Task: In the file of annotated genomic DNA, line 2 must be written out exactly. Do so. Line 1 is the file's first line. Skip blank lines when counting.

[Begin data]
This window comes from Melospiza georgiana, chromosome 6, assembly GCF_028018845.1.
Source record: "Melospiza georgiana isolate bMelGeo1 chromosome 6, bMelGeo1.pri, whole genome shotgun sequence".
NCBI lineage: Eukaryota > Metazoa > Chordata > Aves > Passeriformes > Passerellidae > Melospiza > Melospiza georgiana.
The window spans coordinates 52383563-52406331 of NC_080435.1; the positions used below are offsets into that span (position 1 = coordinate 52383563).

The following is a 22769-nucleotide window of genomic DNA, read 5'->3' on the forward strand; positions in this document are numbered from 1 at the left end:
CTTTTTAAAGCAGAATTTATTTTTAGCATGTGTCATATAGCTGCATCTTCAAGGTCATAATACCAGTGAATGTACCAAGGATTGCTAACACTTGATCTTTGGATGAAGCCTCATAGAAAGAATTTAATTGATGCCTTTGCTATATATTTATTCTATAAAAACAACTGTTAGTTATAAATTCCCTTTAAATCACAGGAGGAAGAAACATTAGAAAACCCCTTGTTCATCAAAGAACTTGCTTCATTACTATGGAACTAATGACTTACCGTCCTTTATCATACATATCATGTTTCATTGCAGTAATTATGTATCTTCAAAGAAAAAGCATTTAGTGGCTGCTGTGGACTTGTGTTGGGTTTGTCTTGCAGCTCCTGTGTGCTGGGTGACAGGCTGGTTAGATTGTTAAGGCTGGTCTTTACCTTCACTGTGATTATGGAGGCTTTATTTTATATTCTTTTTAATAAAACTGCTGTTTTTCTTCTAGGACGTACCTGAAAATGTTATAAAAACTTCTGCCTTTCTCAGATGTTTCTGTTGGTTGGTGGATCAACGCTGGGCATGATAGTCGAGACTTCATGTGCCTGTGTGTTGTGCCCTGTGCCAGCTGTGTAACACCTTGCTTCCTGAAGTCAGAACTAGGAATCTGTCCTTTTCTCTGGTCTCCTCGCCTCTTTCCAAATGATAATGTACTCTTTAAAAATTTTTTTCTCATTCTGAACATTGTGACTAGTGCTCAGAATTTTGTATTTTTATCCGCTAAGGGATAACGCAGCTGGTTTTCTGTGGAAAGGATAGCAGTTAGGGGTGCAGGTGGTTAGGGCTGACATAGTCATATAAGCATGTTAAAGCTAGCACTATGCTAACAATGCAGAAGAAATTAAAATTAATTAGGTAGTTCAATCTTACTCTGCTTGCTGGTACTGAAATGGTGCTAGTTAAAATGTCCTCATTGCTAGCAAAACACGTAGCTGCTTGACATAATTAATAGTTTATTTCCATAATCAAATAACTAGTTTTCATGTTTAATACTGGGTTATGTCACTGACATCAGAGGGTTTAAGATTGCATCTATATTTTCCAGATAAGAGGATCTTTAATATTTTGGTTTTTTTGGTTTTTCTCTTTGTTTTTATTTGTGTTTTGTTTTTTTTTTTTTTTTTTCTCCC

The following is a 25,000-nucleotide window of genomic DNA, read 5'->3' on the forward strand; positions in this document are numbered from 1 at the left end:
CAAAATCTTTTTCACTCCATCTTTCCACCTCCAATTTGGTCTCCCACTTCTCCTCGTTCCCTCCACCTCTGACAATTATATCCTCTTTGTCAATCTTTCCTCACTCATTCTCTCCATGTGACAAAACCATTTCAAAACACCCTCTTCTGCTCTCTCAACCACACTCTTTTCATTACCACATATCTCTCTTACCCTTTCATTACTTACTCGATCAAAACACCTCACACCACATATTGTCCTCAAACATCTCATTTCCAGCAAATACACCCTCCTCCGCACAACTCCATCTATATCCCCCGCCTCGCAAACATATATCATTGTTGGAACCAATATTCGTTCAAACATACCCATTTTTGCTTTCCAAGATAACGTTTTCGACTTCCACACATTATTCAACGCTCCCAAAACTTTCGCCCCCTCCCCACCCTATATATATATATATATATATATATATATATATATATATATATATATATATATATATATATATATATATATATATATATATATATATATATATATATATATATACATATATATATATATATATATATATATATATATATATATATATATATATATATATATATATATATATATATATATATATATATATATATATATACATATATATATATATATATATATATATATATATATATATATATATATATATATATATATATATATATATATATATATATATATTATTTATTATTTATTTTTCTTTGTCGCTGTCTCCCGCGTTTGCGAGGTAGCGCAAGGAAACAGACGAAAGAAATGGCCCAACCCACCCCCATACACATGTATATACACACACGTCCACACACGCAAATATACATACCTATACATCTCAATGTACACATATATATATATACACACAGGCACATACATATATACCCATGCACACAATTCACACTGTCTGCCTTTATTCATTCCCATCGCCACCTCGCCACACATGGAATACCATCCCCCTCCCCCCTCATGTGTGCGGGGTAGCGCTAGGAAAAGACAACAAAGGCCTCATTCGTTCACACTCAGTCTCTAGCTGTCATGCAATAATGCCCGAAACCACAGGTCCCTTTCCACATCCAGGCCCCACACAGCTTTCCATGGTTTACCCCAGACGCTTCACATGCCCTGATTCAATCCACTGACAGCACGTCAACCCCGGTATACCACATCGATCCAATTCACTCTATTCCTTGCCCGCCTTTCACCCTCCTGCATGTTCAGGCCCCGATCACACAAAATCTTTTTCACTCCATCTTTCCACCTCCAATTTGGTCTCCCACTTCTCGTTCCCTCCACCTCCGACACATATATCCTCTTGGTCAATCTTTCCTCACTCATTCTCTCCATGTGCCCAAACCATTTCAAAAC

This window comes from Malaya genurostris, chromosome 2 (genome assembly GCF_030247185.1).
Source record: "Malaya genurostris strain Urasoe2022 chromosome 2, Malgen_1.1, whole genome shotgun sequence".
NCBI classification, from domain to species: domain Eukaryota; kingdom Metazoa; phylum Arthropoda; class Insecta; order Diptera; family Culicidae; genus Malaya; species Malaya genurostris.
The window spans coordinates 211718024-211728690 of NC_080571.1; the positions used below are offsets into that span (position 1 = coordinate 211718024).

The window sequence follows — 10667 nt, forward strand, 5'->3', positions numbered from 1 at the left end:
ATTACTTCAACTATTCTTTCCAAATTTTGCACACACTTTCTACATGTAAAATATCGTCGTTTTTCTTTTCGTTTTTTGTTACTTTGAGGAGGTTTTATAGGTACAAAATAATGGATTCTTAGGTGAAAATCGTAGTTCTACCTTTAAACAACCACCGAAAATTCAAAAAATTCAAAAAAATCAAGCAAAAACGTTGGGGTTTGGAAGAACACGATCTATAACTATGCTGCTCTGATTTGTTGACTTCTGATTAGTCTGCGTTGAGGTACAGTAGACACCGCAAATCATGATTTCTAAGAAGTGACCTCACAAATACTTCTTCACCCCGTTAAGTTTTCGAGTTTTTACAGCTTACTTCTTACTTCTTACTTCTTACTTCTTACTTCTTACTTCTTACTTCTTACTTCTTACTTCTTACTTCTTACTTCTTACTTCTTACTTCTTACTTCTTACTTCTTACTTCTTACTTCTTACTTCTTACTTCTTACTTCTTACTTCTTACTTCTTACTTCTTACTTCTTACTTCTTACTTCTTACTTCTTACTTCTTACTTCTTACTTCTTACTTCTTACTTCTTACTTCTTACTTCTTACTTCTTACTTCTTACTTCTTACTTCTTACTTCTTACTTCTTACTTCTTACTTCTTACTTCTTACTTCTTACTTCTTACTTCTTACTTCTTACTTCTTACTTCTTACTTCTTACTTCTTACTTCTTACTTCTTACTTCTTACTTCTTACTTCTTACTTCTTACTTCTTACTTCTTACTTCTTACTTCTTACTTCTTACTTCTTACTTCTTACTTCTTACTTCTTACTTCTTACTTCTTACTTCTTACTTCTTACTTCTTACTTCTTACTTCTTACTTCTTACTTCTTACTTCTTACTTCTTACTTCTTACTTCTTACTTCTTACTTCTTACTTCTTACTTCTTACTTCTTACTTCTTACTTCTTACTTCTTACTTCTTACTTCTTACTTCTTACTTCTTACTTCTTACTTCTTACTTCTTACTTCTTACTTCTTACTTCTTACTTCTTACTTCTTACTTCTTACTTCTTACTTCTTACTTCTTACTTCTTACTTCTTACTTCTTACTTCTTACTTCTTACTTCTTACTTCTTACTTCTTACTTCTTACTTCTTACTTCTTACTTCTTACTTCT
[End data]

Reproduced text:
Source record: "Melospiza georgiana isolate bMelGeo1 chromosome 6, bMelGeo1.pri, whole genome shotgun sequence".